|Thanks for reading the latest from Moving Up. |
This Thursday most of us in America will find ourselves surrounded by family and friends celebrating Thanksgiving.
Perhaps during prayer or a quiet moment in our mind, we will offer silent thanks for those whose presence in our life has made us who we are. Our parents, partners, children, family or close friends will top most lists.
Hopefully more than a few will go the extra steps and give voice to those silent thoughts in ways that go beyond a cursory thanks but offer a level of specificity of why we are so grateful for their presence in our lives.
Doing this alone would honor the spirit of Thanksgiving and the effort of others on our behalf. We could all use more open exchanges of gratitude and appreciation.
But what if we also took the few days leading up to Thanksgiving to reflect on and reach out to those whose role in our lives we might have forgotten?
Here are a few prompts, if you need them:
- A teacher who inspired you
- A friend who was there when you were down
- A work colleague who made a connection to help you land a job
- Anyone who through an act of faith, kindness or trust supported you when you needed it most.
If you’d like a little more inspiration, here is a link to a video I shared previously but earns repeated viewing. It’s Kevin Durant’s acceptance speech as Most Valuable Player in the National Basketball Players Association.
Take note of both the breadth and depth of the gratitude and appreciation he is sharing for the world to hear.
Take ten minutes today, another ten tomorrow and a third ten on Wednesday. Use each to track down someone whose impact in your life you now remember. It will make your Thanksgiving and theirs.
Happy Thanksgiving everyone.
After running around attending to the needs of various kids, I had just poured a fresh cup of coffee, grabbed my book and sat down to relax.
As if intentionally timing her request to my first sip, my daughter summoned,“Daddy, get me a glass of milk.” This is the exchange that followed:
“You realize this vacation is for Mommy and Daddy too, you know. You’ve been on vacation all summer and we just get this week.”
“What are you talking about vacation all summer? We had to get up for camp, make our beds, listen to you tell us what to do. That’s not vacation. Going away is vacation.”
Weeks earlier I stumbled upon a plaque that said, “Vacation is when you’ve got nowhere to go, nothing to do and all the time in the world to do it.” It was in essence a definition of a certain kind of freedom.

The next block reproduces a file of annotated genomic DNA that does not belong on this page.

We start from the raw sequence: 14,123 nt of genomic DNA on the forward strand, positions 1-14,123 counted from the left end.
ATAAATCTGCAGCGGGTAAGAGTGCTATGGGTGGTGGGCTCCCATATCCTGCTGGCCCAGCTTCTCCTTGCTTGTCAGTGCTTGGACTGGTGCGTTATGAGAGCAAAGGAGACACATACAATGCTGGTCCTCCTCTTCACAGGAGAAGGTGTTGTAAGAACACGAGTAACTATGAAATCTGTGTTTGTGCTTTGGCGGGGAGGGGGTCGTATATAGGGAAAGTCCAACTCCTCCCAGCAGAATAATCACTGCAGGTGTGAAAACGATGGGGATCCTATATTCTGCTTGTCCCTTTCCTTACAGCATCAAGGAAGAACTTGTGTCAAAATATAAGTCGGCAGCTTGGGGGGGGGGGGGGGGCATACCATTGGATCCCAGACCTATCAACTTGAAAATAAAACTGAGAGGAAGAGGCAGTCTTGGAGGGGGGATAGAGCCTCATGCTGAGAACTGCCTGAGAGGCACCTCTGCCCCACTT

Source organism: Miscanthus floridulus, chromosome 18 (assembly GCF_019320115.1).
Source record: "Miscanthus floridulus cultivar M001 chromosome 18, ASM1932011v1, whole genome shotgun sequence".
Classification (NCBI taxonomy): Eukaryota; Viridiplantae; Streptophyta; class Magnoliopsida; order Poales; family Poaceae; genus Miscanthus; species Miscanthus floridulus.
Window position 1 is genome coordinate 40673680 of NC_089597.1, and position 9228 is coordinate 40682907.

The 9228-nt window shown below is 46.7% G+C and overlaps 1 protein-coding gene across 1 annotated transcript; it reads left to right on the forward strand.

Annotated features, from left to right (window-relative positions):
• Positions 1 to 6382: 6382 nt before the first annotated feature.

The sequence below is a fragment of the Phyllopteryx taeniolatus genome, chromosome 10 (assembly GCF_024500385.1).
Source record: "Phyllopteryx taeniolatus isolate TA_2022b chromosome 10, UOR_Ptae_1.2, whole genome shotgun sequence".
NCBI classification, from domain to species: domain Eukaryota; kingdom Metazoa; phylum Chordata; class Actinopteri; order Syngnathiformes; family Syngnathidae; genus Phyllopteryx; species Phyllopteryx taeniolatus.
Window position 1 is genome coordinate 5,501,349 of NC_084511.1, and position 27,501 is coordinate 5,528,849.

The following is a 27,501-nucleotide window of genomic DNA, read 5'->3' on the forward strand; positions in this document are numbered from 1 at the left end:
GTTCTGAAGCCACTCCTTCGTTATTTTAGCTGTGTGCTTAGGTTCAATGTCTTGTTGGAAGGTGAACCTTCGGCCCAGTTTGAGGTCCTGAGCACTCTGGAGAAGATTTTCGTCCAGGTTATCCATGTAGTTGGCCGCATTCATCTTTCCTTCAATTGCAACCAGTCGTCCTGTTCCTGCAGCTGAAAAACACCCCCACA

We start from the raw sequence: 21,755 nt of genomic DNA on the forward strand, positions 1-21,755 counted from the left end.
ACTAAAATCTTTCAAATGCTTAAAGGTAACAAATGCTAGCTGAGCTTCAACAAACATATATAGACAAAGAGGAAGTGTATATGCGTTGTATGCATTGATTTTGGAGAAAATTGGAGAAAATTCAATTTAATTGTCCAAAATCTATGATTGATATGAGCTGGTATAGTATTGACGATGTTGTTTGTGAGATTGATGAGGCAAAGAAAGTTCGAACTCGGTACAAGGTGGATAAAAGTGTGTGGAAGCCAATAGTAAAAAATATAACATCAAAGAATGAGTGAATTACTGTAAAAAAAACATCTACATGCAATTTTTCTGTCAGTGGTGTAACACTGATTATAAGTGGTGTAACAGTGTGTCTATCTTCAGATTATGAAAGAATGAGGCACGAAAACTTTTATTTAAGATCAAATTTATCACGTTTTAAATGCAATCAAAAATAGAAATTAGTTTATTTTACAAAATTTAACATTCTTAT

It is a freedom from responsibility, from directives, from expectations, from obligations, from stress, from danger.
This freedom from is an often overlooked pre-requisite to the more commonly aspirational type of freedom – freedom to….
Freedom to do what we want, to pursue our dreams, to make our own choices, to say or own whatever we desire.
The catch is that you can’t have the second until you first secure the first. Freedom from allows us to pursue freedoms to.
I kept this in mind for the rest of our vacation. There was no unnecessary scheduling, no plans that couldn’t be altered. “You don’t want to go to the beach today, cool. You want to sleep in – go for it. You want to just play in the backyard all day – sounds great.”
By creating an environment of “freedom from”, they felt the “freedom to”. Freedom to play, to be silly, and even to help themselves.
On this last point, it is worth noting that I can’t remember a time when my children behaved so well towards each other and with us. It was a remarkable demonstration of how being free changes how we treat others.
In our current political context, some naturally focus on providing “freedom from” – discrimination, poverty, fear and violence. While others seek to create more “freedom to” – speak freely, take risks, vote, own guns, pursue opportunities.
Perhaps if more of our leaders recognized how intrinsically linked these two types of freedom are, they would behave better as well.
Leading up to the July 4th holiday, several friends told me they were traveling into America’s heartland for the week. There they would undoubtedly encounter people whose political beliefs were the polar opposite of their own. My own family vacation to Lake Erie meant that I would share both their predicament and trepidation.
Yet there is something uniquely apolitical about how Americans celebrate July 4th.
In our case, this included the traditional swimming, hot dogs and fireworks. But it was also marked by an impromptu parade within the park where our cabin was located. Golf carts and bicycles lined up at 11:00AM sharp. They were decorated with the stars and stripes – on banners and balloons. The marchers ranged from age 6 to 60. Patriotic music swelled from a golf cart in the middle of the procession whose wheels were adorned with red, white and blue paper plates as hubcaps. The parade commenced with the entire group reciting the pledge of allegiance.
Later that evening, we joined local townspeople for fireworks along the lake. I would be lying if I didn’t make snap judgments about their political beliefs, education and health, based solely on their appearance. A fact that embarrasses me – especially considering how gracious and polite every person I met was and that I was the visitor in their hometown.
Among the many flag themed t-shirts was one that read “Shoot Your Local Heroin Dealer.” Later I would learn that the number of opioid related deaths has tripled in this county over the last six years. Another sign of this region struggles was an unemployment rate that is almost double the national average.